Violette Verdy was born on December 1, 1933, and died on February 8, 2016.
She was a French ballerina, teacher, and writer.
She worked as a dance company director in France and the United States.
The french ballerina was the Distinguished Professor of Music (Ballet) at the Jacobs School of Music, Indiana University, in Bloomington.
Mis Verdy started her ballet training at the age of eight, in 1942, during the German occupation of northern France.
After receiving her education in Paris with Carlotta Zambelli and later with Madame Rousanne Sarkissian and Victor Gsovsky.
Violette Verdy made her professional debut in 1945, soon after peace returned to Europe, in the corps de ballet of Roland Petit’s Le Poète at the Théâtre Sarah-Bernhardt in Paris.
Just after, Violette Verdy became a member of Petit’s Ballets des Champs-Élysées, where she performed in numerous small roles over the next few years.
The Guillerm was chosen by famed German cinema director Ludwig Berger in 1949, to star in his film Ballerina, which was released in Europe in 1950 and known in America as Dream Ballerina.
She was critical praise for her sincere acting and pure classical ballet technique won her contacts and contracts with several European ballet companies.
She then adopted the stage name Violette Verdy, she then went on to dance with the reorganized Ballets des Champs-Élysées, the Ballet de Marigny, and Les Ballets de Paris de Roland Petit.
However, with the last-named troupe, she created the role of the heroine of Petit’s Le Loup (The Wolf, 1953), set to the music of Henri Dutilleux, which proved to be a significant turning point in her development as an interpretive artist.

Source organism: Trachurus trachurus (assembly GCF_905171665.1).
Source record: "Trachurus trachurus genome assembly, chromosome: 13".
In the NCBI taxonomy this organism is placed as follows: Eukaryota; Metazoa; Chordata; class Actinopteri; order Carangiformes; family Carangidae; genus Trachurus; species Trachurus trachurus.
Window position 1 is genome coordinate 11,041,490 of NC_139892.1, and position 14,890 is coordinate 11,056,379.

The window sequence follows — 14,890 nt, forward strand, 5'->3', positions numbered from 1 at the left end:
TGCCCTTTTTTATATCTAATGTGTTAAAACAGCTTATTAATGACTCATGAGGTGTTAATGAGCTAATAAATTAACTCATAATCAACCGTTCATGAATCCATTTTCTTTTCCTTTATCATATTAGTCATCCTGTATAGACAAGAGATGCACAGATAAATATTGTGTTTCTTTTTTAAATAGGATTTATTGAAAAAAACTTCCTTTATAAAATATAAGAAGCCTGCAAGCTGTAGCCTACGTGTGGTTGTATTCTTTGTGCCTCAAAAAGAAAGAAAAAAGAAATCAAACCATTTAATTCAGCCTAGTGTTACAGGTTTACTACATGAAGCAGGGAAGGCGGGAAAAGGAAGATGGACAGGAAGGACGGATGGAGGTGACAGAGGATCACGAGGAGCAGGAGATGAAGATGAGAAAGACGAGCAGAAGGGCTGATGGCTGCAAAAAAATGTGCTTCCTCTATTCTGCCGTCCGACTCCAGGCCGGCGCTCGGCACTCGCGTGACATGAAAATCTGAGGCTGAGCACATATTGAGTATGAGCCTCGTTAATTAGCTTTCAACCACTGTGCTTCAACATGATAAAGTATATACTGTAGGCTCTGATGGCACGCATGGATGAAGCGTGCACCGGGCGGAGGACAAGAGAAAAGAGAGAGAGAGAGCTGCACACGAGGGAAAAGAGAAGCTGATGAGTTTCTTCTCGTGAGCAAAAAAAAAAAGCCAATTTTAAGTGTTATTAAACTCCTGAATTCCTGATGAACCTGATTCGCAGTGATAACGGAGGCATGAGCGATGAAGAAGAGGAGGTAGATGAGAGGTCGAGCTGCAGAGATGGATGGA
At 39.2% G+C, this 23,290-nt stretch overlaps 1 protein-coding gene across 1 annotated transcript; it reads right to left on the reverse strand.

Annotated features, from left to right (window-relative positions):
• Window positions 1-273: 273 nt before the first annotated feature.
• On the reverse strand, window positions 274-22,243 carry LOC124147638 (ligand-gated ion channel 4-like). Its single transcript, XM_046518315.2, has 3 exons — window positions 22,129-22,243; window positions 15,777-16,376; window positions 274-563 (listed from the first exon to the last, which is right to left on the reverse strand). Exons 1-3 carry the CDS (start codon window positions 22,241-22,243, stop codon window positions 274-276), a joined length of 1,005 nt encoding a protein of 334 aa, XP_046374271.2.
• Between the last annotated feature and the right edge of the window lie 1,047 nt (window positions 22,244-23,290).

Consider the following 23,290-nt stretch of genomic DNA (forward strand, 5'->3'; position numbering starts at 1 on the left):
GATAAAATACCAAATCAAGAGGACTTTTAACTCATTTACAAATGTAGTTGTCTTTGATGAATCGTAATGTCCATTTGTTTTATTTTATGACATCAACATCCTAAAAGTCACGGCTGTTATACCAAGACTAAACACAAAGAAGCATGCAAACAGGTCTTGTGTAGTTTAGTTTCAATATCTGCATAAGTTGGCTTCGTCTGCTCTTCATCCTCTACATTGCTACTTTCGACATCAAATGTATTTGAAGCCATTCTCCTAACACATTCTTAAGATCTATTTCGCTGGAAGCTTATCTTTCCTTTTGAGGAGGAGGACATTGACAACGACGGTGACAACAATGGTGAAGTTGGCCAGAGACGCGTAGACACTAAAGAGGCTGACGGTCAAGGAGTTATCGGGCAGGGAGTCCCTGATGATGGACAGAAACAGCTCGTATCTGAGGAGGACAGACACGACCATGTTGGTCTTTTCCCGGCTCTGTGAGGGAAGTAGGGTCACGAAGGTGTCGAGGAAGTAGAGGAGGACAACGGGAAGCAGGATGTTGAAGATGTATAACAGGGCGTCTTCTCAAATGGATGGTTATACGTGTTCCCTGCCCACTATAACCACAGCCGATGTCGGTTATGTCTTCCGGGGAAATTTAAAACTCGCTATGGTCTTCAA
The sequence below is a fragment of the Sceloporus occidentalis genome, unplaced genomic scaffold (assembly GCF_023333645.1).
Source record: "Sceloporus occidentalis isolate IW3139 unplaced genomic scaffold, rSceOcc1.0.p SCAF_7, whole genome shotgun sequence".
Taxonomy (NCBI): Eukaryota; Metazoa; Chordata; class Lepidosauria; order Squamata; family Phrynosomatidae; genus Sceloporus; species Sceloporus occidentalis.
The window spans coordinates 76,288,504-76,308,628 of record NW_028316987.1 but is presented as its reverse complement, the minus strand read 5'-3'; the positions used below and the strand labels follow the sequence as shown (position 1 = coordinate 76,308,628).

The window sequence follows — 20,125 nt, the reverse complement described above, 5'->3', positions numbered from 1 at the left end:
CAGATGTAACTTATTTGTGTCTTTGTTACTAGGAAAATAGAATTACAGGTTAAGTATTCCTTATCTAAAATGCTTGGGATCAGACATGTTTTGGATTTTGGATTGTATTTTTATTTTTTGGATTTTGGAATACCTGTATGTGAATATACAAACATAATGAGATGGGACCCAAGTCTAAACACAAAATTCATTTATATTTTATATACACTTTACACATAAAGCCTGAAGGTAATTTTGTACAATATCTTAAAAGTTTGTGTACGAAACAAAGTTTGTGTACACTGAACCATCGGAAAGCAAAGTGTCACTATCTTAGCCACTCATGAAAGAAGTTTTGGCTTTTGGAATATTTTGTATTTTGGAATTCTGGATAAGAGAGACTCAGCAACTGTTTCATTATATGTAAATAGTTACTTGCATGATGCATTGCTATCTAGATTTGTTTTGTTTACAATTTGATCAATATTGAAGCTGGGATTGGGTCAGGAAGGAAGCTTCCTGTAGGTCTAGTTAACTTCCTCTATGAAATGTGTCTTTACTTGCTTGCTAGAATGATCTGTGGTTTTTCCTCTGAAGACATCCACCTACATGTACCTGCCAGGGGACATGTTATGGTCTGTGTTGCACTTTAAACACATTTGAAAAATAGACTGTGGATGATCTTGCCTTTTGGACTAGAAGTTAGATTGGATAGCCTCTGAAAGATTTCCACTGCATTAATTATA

Thereafter, Violette Verdy toured the United States with Les Ballets de Paris (1953) and London Festival Ballet (1954-1955) and appeared in leading roles with the ballet company of Teatro alla Scala (1955-1956) in Milan and with Ballet Rambert (1957) in London.
Whilst she worked with La Scala Ballet, she danced the title roles in full-length productions of Cinderella and Romeo and Juliet, both choreographed for her by Alfred Rodrigues; with Ballet Rambert she danced the light-hearted Swanhilda in Coppélia and the more dramatic title role in Giselle, which became one of her signature roles.
Following that, she left New York City Ballet in 1977 to become the first female artistic director of the Paris Opera Ballet, an illustrious but notoriously bureaucratic organization.
Three years passed and change in the French government administration led her to leave Paris and return to the United States in 1980.
Violette then became associate director and later sole artistic director of the Boston Ballet, a post she held until 1984.
Mrs. Violette Verdy received many honors and awards, including a 1968 Dance Magazine Award, the 2003 Artistic Achievements Award from the School of American Ballet, the 2005 Grand Prix Gold Medal at the International Ballet Festival of Miami, and the 2007 Irène Lidova Lifetime Achievement Award by Ballet2000, an international dance magazine.
Violette has also been named Doctor of Humane Letters at Skidmore College (1972) and Doctor of Arts at both Goucher College (1987) and Boston Conservatory (1997).
Violette Verdy passed away at 82 yrs old.